There is no magic number of leaflets although we probably want to avoid the situation in Leicester South by-election where residents put notices on their front doors requesting no further leaflets".



The New Labour Legacy


Chapter 5
“The New Labour Legacy” moves onto the “elephant in the room” -  New Labour… stating Gordon Brown raised taxes without making the UK go bust (it’s an old book).  Government expanded and the number in the welfare system increase.  “For the first time in decades British state expenditure on public services now matches Continental levels”.



Job creation and wage rises in the public sector are bigger than the private.  I wonder why he needs to conflate two separate variables?  It’s like adding together X + Y to make Z?  There's also some stuff about how the transfer of funds from south to north via the creation and relocation of public sector jobs didn't cause catastophy.

In other words we had a big state and the sky didn’t fall in. 

Cameron is credited with crediting Labour – like he had a choice.  And then we examine the elephant in a series of sub-headings

Taxing and Spending.

Tax Receipts rose from £296.4 billion in 96/7 to £396.8 billion in 2004.  A 16.5% increase in income tax.  Tax as a % of GDP will reach 38.5% by 2008-9 – the highest level for 24 years.  Philp then has a near mental meltdown trying to figure out why people would ever pay more tax and what smoke, mirrors, revolving doors and distraction techniques must have been deployed to make this happen.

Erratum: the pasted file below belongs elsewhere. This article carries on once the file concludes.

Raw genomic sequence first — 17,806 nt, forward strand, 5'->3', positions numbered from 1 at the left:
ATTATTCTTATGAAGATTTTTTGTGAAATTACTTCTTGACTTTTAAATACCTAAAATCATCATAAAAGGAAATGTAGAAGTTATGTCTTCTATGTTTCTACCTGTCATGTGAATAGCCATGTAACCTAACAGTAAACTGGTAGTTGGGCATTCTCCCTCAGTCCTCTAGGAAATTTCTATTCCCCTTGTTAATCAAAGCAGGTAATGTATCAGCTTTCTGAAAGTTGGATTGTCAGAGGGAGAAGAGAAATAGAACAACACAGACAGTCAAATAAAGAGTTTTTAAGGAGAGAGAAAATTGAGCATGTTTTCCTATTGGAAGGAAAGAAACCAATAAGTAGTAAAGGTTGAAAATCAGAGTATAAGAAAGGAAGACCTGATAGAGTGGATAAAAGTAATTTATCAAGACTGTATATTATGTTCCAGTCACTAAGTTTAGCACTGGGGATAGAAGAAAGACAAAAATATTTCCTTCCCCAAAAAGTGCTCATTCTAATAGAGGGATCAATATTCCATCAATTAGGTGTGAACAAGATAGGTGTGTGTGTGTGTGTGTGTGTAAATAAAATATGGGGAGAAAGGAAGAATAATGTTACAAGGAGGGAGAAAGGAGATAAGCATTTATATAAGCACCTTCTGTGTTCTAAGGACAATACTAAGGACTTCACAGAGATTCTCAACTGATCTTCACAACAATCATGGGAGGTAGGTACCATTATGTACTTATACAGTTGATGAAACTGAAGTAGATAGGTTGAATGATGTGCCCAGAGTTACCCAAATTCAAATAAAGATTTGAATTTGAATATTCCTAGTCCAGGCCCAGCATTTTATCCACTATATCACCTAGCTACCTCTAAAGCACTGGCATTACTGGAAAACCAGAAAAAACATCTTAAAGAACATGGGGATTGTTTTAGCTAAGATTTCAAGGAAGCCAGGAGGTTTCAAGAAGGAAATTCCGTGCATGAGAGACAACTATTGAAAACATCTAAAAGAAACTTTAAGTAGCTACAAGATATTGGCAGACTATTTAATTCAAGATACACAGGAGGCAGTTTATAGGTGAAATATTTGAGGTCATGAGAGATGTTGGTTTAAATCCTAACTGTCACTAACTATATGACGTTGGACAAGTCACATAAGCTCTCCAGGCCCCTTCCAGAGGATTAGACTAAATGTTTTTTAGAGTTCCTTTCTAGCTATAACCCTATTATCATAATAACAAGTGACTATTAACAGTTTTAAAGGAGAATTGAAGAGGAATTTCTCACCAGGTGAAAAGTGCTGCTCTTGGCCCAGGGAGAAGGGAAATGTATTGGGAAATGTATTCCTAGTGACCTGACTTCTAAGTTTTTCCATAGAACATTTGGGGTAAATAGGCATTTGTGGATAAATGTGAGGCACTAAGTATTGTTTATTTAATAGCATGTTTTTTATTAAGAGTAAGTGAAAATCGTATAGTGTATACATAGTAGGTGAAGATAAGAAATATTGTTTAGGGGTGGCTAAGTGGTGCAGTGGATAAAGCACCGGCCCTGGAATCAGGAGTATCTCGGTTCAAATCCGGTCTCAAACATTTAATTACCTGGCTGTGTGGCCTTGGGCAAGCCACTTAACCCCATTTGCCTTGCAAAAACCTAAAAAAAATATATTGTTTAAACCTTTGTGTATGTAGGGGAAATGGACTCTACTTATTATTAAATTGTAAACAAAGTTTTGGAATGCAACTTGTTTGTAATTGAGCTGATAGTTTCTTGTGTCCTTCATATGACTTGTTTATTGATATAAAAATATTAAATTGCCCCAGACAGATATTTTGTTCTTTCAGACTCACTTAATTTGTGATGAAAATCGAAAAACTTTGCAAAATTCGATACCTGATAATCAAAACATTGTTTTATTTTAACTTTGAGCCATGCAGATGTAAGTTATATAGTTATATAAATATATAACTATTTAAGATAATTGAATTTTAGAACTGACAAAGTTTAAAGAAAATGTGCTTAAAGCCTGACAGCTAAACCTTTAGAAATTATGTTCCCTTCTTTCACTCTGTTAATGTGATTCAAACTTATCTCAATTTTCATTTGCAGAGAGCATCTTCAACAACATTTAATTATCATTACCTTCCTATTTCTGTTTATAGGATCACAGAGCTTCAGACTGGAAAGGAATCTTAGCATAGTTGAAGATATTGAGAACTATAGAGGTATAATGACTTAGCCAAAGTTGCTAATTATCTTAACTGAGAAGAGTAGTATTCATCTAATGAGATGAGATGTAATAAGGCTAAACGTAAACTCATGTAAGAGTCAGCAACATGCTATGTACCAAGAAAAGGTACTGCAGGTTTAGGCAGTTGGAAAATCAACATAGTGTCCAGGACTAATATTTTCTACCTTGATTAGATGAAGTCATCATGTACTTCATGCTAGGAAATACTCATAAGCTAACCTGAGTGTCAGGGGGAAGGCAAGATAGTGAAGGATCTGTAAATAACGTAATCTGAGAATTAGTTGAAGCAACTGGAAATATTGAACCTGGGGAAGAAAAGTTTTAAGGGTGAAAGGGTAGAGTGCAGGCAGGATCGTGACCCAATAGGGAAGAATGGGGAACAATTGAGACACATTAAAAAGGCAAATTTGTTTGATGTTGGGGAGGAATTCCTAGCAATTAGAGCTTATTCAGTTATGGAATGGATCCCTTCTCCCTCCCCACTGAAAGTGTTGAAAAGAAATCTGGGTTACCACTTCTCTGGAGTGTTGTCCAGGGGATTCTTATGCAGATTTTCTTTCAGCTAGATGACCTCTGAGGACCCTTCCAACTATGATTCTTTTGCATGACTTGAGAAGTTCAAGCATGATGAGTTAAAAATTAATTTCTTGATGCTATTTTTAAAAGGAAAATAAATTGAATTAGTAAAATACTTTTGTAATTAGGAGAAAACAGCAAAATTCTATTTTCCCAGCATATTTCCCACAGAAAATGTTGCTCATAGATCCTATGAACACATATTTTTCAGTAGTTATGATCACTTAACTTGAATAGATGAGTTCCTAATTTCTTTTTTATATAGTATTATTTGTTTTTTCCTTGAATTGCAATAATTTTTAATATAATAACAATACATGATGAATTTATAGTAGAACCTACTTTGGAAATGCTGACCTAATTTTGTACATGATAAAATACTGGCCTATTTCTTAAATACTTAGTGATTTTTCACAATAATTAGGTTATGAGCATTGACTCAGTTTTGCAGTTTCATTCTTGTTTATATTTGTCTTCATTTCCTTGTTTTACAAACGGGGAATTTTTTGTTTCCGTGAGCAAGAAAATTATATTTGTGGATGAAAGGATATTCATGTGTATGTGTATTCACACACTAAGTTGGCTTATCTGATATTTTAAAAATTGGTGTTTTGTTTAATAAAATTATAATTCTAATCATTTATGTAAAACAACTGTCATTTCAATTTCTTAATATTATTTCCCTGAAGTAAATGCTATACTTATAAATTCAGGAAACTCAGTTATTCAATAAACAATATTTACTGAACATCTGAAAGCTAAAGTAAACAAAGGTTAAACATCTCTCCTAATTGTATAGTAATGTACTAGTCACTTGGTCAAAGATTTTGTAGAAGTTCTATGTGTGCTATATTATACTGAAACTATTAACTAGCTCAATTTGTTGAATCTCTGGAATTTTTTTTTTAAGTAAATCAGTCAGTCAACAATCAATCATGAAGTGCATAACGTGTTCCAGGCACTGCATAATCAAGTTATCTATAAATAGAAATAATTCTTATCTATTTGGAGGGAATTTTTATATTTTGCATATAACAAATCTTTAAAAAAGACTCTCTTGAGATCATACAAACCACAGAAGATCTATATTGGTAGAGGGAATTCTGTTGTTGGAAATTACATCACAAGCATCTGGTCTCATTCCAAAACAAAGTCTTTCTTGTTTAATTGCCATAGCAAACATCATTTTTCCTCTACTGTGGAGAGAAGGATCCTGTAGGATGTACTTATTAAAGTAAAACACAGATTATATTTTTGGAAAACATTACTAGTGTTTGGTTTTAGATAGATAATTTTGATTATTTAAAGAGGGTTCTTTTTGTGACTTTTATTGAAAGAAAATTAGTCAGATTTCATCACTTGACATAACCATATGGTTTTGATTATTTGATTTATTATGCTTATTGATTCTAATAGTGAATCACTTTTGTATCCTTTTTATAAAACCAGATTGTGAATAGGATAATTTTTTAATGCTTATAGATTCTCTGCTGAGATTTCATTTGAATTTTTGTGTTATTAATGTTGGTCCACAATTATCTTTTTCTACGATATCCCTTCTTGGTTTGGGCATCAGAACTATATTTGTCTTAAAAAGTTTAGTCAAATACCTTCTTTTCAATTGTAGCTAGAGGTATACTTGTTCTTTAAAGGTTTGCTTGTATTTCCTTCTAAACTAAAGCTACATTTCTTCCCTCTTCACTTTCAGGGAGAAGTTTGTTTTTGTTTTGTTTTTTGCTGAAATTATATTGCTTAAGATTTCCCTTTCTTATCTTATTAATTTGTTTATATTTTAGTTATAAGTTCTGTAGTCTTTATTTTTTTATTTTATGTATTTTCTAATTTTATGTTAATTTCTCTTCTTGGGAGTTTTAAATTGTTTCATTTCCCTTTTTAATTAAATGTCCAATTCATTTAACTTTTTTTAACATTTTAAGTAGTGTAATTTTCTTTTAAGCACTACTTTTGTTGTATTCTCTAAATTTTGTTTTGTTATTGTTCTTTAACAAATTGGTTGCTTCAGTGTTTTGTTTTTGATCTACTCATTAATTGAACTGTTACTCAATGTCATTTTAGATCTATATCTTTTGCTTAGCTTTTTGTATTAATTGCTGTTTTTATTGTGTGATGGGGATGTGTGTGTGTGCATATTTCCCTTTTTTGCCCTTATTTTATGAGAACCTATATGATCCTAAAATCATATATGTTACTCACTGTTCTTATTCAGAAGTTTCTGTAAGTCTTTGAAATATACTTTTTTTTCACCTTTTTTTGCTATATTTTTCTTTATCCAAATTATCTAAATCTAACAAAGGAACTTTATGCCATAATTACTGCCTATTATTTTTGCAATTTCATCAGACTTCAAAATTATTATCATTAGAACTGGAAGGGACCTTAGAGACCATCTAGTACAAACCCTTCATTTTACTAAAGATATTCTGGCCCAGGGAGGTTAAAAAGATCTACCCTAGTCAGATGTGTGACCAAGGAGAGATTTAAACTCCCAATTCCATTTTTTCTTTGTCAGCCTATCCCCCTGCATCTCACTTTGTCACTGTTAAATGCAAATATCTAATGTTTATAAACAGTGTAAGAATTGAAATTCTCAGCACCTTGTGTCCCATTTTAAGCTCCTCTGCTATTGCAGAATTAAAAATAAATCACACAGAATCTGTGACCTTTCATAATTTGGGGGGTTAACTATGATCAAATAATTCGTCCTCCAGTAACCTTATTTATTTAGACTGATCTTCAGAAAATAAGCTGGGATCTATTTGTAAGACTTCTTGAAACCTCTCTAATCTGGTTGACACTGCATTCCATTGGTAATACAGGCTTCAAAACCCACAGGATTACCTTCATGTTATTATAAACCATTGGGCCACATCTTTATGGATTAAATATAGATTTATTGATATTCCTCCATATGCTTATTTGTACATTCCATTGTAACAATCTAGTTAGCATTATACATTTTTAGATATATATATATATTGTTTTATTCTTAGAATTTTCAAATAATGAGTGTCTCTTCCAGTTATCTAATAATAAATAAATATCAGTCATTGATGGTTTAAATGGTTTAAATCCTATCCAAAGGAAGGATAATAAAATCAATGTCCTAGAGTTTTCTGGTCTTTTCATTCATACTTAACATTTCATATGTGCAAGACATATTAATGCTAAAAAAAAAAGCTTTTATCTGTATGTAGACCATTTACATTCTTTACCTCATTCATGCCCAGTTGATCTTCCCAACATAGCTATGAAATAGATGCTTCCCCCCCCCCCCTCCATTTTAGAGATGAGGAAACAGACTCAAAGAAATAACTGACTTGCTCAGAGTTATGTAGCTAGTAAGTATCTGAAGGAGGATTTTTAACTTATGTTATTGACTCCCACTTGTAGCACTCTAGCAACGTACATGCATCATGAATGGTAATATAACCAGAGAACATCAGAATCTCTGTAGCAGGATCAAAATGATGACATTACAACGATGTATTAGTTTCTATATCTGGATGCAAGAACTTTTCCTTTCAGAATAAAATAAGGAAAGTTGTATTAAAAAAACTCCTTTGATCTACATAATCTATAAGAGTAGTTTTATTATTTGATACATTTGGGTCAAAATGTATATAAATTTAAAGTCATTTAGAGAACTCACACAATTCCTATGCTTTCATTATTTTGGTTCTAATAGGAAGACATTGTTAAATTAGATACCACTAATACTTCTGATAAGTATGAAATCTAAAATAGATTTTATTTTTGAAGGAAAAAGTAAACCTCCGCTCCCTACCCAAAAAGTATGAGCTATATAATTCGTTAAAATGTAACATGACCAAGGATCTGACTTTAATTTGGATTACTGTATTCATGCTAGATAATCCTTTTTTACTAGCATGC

Derren Gordon Brown

There are simple answers like the country might have needed it and could afford it but these are anathema so … Brown is likened in Biblical references to the Master in the parable of the talents – a “hard man” who “takes out what he does not put in” and “reaps what he does not sow”.



Of course the parable is actually about investment risk but this seems lost on Philp who insists all Labour’s investments were expenditure and says it doesn’t know one from the other … like he does.  He talks about the British Economy no longer resembling its Anglo-Saxon counterparts.  As an Iberian I found this racist. Finally Philp throws his hands up in despair that no one wants low taxes and says the next election should be fought on Labour’s spending plans … in other words he suggests stealing policy?  Or at least promising to match Labour’s spending …and then quietly cutting spending when in Number 10? …leading the voters up the garden path?

Benefits System

Next Philp rants about the benefits system saying the tax credit is all about making the distribution of wealth flatter but not making households with sprogs better off.  Then there’s a rant about more means testing.  Bedroom Tax?  And of course a “trapped on benefits” section.



Opportunity

This is a rant about Labour being shit at education and inequality which seems slightly obsessed with Oxbridge.  Personally I never even applied because I was put off by the snobbery and am too thick to go there anyway.  A Professor Paul Cheshire of the LSE department of stating the blatantly obvious states sagely



“Our results show that getting your children into a better school is conditional on income… households lacking the means to move will face reduced opportunities”. 



More bollocks about Oxbridge slagging off Comprehensives


New Internationalism